You are about to read a work in progress, a sequence of sonnets about some of the most squalid and uninviting characters out of today's tabloids. I began writing these sonnets one day when one evening, having coffee with a few friends, I heard someone opine that there were no more changes to be wrung out of this venerable, classical form. The sonnet, my friend said, died a century or two ago, and deserves a decent burial.
I got to thinking about this. I wondered whether the rhythms of contemporary speech could be warped into the iambic patterns of sixteenth-century English, and what subject matter would be as familiar to a contemporary audience as the amours of Jupiter or Chapman's Homer might be to the cultured audience of a few hundred years ago.
I decided that there would be no cheating -- absolutely no concessions to the blandishments of modern poetry -- completely rigid adherence to the form as it was practiced by Shakespeare and Petrarch. As long as I didn't cheat, though, anything was possible.
Here are the first few effors. The first, Jeffrey Dahmer, first appeared in Once Upon a Midnight, an anthology of dark verse published by Unnameable Press. I strongly recommend the book.
The poems herein are all 1995 by Somtow Sucharitkul. By all means, enjoy. But do NOT reproduce, sell, or do anything else that might violate the copyright laws of any country, please.
Death is a little pinprick. Just a jab.
Nothing to fear. No suffering. No pain
Compared to the stern, stupefying stab
Of loneliness. Some acid to the brain
Will melt away that lingering abhorrence;
Then, all at once, by fiat from above,
Transcendence; for we'll taste tempestuous torrents
Of desire. For you, eternal love;
For me, mere transience; for I consume
And what was beautiful becomes old bones
And flesh, and rots in a suburban room,
While your response to my perfervid moans
Is not to speak at all. Oh stay, oh stay --
Not like the rest -- True love does not decay!
A woman's privates stretched over his own,
Her flayed paps strapped onto his manly chest,
He danced. With ornaments of womanbone
Clattering, tinkling; and with robes of dressed
And burnished womanskin, he danced. Alone
Under a dead Wisconsin moon, he danced,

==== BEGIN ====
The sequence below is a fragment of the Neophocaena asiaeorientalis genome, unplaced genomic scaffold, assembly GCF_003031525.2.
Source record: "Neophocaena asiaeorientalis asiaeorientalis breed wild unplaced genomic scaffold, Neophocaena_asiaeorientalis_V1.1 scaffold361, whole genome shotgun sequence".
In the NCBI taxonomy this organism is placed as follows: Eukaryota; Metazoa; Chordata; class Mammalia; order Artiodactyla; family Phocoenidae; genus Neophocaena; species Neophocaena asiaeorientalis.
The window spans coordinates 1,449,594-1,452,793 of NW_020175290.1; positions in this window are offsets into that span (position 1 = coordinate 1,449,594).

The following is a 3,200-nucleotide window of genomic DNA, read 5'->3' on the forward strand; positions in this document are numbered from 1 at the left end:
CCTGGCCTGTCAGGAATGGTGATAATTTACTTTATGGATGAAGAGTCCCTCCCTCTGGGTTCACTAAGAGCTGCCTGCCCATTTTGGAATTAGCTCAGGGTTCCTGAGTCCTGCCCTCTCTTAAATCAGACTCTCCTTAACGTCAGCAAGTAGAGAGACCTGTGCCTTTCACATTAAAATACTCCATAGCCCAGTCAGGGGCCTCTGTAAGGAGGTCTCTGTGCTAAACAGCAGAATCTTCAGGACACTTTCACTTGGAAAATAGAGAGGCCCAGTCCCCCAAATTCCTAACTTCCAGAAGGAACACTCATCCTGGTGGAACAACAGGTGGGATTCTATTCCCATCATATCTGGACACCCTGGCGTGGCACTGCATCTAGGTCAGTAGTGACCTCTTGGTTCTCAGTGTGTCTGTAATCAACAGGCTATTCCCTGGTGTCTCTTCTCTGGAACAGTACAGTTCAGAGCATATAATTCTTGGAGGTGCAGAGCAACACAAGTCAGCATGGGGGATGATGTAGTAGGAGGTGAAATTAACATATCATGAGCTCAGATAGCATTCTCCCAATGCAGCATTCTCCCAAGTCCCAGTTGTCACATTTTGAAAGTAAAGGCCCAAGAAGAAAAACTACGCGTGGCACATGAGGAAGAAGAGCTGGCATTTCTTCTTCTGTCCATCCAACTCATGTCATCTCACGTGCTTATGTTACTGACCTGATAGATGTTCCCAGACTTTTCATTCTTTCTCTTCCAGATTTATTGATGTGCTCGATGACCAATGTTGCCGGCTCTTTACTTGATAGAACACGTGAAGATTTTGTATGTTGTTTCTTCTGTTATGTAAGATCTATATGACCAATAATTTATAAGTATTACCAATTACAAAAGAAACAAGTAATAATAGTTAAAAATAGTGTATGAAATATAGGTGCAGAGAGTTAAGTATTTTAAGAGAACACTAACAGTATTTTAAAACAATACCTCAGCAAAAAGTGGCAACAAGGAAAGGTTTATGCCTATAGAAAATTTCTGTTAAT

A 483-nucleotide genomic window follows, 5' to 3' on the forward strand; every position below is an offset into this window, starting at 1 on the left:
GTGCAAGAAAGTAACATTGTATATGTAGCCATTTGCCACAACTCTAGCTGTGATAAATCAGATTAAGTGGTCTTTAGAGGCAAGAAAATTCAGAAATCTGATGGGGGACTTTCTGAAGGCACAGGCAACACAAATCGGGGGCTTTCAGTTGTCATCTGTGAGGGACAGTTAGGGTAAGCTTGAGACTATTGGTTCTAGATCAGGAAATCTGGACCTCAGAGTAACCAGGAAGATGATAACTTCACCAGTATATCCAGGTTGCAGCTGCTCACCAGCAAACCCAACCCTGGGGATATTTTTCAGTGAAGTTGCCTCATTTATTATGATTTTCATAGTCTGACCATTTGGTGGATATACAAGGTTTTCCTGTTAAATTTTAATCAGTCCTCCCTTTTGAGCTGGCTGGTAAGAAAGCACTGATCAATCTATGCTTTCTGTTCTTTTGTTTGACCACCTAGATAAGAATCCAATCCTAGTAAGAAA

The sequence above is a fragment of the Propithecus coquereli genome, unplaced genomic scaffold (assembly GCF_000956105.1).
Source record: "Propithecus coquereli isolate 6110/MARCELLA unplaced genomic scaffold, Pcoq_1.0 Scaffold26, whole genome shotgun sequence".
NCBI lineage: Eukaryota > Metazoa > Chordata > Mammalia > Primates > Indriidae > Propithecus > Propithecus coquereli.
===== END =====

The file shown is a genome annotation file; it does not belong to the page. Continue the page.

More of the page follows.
Morphing himself through maiden, mother, crone,
His drab droll being lightning-like enhanced
With a profound old magic, that outshone
Logic. But in this dancing, what can we perceive?
Could we too dance, though we be turned to stone
By all that forces us to love, laugh, grieve,
Weep, flee the dark-limbed carcass's cold glance?
Only the mad, we think, may truly dance.
Sure, fuck me. I'm fifteen. I know the score,
Knew from the moment I stepped off that bus
From Cleveland. Bruise me? I'm already sore;
I've been a hustler since I learned to cuss
In seventh grade. It takes much more to scare
A dude like me than some scratched-up old knife,
A fat man in a clown suit, with a pair
Of handcuffs and no key -- shit, that's my life.
No, sonny, that's your death. You know so much,
You ought to recognize what's in my eyes;
Should have foreseen the meaning in my touch
And sensed somehow these weren't the same old lies.
Before your screaming is forever stilled,
I want to hear you beg me to be killed.
While not actually a serial killer, Susan Smith is another very interesting recent figure of tabloid folklore. The following sonnet, therefore, perhaps belongs somewhere in this ongoing sequence...
Her memory mothers her, a monstrous lake
That swallows up youth, truth, future and past
In its lactating presence. Every ache
It washes, soothes, locks out, rolls up, seals fast
Except the one ache which, like a black hole
Sucks at the soul itself. Her memory smothers,
Siphons away the air, lets the past roll
Till it submerges with a thousand others.
O children of the cold, cold womb, entombed
In greatest, gravest darkness, do not weep;
For your frail tears can only be subsumed;
Nothing is more eternal than the deep --
"I pray the Lord," she cries, "their souls to take;
I pray the Lord they die before they wake."
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